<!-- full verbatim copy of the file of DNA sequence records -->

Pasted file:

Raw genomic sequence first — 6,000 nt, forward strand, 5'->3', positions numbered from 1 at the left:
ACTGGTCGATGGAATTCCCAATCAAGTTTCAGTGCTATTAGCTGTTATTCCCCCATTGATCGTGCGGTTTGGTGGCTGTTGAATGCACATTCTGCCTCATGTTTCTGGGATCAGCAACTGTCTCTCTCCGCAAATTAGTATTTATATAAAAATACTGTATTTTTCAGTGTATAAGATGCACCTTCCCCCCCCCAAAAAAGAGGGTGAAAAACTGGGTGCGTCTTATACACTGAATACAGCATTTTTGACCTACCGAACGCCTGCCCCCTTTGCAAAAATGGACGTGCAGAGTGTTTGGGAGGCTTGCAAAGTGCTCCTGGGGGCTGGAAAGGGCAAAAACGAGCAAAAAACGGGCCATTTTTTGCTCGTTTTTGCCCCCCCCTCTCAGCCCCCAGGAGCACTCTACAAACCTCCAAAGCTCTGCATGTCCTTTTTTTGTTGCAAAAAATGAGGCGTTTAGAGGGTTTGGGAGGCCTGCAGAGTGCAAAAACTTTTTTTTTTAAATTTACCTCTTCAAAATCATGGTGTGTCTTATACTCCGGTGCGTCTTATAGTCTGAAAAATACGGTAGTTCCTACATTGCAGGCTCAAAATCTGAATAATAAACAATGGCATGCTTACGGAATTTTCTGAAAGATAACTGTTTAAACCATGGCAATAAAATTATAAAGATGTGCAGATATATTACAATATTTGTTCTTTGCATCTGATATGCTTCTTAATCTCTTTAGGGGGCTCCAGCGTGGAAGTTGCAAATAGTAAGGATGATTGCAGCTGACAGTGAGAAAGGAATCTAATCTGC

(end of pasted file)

Raw genomic sequence first — 6,000 nt, forward strand, 5'->3', positions numbered from 1 at the left:
ACTGGTCGATGGAATTCCCAATCAAGTTTCAGTGCTATTAGCTGTTATTCCCCCATTGATCGTGCGGTTTGGTGGCTGTTGAATGCACATTCTGCCTCATGTTTCTGGGATCAGCAACTGTCTCTCTCCGCAAATTAGTATTTATATAAAAATACTGTATTTTTCAGTGTATAAGATGCACCTTCCCCCCCCCAAAAAAGAGGGTGAAAAACTGGGTGCGTCTTATACACTGAATACAGCATTTTTGACCTACCGAACGCCTGCCCCCTTTGCAAAAATGGACGTGCAGAGTGTTTGGGAGGCTTGCAAAGTGCTCCTGGGGGCTGGAAAGGGCAAAAACGAGCAAAAAACGGGCCATTTTTTGCTCGTTTTTGCCCCCCCCTCTCAGCCCCCAGGAGCACTCTACAAACCTCCAAAGCTCTGCATGTCCTTTTTTTGTTGCAAAAAATGAGGCGTTTAGAGGGTTTGGGAGGCCTGCAGAGTGCAAAAACTTTTTTTTTTAAATTTACCTCTTCAAAATCATGGTGTGTCTTATACTCCGGTGCGTCTTATAGTCTGAAAAATACGGTAGTTCCTACATTGCAGGCTCAAAATCTGAATAATAAACAATGGCATGCTTACGGAATTTTCTGAAAGATAACTGTTTAAACCATGGCAATAAAATTATAAAGATGTGCAGATATATTACAATATTTGTTCTTTGCATCTGATATGCTTCTTAATCTCTTTAGGGGGCTCCAGCGTGGAAGTTGCAAATAGTAAGGATGATTGCAGCTGACAGTGAGAAAGGAATCTAATCTGC